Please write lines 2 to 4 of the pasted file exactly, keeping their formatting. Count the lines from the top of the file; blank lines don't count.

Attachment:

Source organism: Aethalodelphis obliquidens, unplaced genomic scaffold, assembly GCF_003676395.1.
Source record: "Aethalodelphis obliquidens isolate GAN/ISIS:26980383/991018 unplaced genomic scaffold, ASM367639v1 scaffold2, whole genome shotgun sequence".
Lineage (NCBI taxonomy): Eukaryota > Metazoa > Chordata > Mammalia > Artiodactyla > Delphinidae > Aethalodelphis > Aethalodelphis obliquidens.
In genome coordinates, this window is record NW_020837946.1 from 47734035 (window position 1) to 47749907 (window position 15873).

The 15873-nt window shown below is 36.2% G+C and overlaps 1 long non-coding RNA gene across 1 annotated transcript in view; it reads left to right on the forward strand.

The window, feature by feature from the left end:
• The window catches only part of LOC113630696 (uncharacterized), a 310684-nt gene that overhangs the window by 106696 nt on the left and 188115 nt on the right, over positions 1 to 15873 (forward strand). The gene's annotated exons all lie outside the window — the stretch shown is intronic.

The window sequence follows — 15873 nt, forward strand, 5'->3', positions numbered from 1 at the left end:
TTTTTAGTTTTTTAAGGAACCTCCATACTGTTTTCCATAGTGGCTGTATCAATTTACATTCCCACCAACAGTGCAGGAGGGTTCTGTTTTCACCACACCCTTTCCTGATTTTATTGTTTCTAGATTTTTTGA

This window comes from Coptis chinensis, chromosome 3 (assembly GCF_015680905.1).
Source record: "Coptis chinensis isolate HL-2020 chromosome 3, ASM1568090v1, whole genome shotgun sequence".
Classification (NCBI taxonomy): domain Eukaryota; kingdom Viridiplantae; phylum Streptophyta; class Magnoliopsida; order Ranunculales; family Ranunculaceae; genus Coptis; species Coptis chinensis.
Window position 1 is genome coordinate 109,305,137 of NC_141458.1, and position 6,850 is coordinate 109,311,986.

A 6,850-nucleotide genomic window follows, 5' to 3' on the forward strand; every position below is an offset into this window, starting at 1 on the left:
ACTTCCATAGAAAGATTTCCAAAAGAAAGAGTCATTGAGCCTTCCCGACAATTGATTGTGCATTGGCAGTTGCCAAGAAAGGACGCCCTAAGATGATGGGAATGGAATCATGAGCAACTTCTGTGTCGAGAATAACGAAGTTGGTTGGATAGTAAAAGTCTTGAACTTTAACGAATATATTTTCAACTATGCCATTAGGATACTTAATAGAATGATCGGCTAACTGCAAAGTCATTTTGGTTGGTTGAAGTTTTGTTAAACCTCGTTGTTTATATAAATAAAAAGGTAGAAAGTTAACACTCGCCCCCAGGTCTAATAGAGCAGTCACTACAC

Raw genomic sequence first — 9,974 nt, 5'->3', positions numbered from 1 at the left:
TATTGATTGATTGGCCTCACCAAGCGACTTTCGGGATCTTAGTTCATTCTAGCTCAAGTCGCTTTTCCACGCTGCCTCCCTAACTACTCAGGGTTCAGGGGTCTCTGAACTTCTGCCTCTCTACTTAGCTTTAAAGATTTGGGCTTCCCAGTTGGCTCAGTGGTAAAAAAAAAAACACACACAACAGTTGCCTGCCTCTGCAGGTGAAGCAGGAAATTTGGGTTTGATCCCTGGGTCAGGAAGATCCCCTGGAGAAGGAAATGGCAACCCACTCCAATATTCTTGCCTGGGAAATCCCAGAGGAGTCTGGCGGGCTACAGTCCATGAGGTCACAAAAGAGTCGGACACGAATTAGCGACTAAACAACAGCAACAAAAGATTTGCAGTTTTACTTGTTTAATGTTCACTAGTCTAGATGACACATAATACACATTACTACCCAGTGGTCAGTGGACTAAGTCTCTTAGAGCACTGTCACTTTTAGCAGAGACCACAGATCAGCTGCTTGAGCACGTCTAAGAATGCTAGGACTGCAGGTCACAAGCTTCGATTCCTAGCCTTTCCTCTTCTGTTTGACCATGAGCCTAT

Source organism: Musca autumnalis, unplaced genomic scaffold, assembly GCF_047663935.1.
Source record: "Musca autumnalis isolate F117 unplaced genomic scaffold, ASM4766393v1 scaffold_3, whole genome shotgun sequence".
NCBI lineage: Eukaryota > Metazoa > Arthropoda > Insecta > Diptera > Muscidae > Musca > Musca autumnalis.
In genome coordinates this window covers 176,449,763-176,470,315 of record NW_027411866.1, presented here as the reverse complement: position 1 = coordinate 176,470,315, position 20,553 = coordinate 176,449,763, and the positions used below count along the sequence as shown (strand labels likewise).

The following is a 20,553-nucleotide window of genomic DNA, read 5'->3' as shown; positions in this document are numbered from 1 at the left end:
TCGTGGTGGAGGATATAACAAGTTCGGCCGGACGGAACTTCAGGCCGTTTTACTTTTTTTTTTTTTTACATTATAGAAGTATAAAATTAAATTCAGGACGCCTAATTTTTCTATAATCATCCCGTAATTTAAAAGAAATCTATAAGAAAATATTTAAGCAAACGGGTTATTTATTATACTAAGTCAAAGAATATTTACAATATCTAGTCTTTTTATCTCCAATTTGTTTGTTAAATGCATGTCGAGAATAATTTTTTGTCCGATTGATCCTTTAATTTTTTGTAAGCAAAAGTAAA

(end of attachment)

Source record: "Aethalodelphis obliquidens isolate GAN/ISIS:26980383/991018 unplaced genomic scaffold, ASM367639v1 scaffold2, whole genome shotgun sequence".
Lineage (NCBI taxonomy): Eukaryota > Metazoa > Chordata > Mammalia > Artiodactyla > Delphinidae > Aethalodelphis > Aethalodelphis obliquidens.
In genome coordinates, this window is record NW_020837946.1 from 47734035 (window position 1) to 47749907 (window position 15873).